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Remote forest refugia for Fijian wildlife

Olson, D. and Farley, L. and Naisilisili, W. and Raikabula, A. and Prasad, Om and Atherton, J. and Morley, Craig (2006) Remote forest refugia for Fijian wildlife. Conservation Biology, 20 (2). pp. 568-572. ISSN 0888-8892

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On Pacific islands non-native rats and mongooses threaten many native species. In Fiji we compared visitation rates of rats and mongooses at bait stations and measured biomass of leaf-litter invertebrates to assess the relative predation pressure from these species in forest areas at different distances from the forest edge. Forest areas over 5 km from the forest edge had significantly fewer baits encountered by rats or mongooses than did natural forest areas nearer agricultural and urban habitats. Remote forest areas may function as a last refuge for island species threatened by predation from non-native rats and mongooses. The biomass of leaf-litter invertebrates in remote forest areas was higher, indicating a refuge effect for some taxa targeted by rats and mongooses. Protection of the few remaining large blocks of natural forests on Pacific islands may be the most cost-effective approach for conserving many island endemics threatened by rats and mongooses. Logging roads can compromise this refuge effect by acting as dispersal routes for rats into natural forests.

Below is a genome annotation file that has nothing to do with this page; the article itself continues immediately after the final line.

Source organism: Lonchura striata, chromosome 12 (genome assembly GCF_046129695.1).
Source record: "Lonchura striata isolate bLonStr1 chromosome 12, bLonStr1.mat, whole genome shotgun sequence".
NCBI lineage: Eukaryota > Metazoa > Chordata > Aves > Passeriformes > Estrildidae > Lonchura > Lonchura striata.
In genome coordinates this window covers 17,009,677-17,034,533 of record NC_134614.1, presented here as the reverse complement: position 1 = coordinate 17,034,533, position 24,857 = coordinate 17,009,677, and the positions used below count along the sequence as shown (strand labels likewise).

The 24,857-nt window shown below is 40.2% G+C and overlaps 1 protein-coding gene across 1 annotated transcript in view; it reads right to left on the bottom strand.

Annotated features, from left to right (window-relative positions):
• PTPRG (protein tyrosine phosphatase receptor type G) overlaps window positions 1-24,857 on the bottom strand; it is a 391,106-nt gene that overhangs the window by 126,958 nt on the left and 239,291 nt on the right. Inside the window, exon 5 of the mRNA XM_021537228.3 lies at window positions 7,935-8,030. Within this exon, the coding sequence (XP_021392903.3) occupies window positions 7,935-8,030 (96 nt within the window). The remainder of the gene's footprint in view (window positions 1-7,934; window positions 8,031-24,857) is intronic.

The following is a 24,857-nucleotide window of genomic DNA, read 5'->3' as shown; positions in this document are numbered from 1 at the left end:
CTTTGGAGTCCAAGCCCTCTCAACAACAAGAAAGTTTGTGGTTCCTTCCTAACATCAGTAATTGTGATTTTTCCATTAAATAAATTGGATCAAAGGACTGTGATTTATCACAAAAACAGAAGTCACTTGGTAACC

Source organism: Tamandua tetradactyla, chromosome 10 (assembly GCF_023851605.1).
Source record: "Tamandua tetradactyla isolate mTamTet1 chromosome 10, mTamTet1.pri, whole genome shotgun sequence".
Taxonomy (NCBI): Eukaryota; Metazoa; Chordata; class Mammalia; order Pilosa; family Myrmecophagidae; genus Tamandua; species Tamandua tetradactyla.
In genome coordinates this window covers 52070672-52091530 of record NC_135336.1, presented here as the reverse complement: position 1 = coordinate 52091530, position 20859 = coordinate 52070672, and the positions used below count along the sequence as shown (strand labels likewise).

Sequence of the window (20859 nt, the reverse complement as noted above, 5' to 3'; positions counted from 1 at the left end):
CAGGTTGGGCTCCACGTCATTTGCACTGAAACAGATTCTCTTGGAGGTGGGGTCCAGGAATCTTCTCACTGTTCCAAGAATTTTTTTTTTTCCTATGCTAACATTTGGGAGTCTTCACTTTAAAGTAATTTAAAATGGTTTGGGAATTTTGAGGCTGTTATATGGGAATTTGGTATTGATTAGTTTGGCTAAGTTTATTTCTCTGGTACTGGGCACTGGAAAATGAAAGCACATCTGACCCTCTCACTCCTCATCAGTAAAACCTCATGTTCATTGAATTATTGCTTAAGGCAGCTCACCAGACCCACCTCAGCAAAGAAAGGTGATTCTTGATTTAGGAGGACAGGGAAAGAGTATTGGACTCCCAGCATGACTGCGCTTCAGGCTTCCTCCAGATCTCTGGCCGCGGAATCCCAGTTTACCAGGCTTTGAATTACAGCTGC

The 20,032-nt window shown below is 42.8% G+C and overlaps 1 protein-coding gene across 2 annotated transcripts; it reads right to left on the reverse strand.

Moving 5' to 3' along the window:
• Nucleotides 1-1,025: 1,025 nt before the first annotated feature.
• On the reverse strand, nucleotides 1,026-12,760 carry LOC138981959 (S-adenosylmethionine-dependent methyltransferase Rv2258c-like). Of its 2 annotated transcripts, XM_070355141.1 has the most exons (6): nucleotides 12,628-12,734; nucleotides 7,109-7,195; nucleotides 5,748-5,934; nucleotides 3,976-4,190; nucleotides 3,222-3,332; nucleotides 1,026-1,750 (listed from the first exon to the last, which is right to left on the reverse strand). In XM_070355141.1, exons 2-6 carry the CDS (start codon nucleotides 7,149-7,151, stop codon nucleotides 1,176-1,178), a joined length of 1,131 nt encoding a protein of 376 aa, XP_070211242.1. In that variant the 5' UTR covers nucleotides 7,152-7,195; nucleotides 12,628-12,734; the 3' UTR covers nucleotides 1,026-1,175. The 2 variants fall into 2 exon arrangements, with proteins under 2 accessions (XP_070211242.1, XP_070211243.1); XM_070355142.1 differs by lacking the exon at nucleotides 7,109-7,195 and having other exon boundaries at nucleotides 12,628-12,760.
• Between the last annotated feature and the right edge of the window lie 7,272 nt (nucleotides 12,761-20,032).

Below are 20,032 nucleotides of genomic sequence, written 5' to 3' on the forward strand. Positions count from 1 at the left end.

Item Type: Journal Article
Subjects: Q Science > QH Natural history > QH301 Biology
Divisions: Faculty of Science, Technology and Environment (FSTE) > School of Biological and Chemical Sciences
Depositing User: Ms Neha Harakh
Date Deposited: 14 Nov 2006 22:56
Last Modified: 16 Jul 2012 08:19

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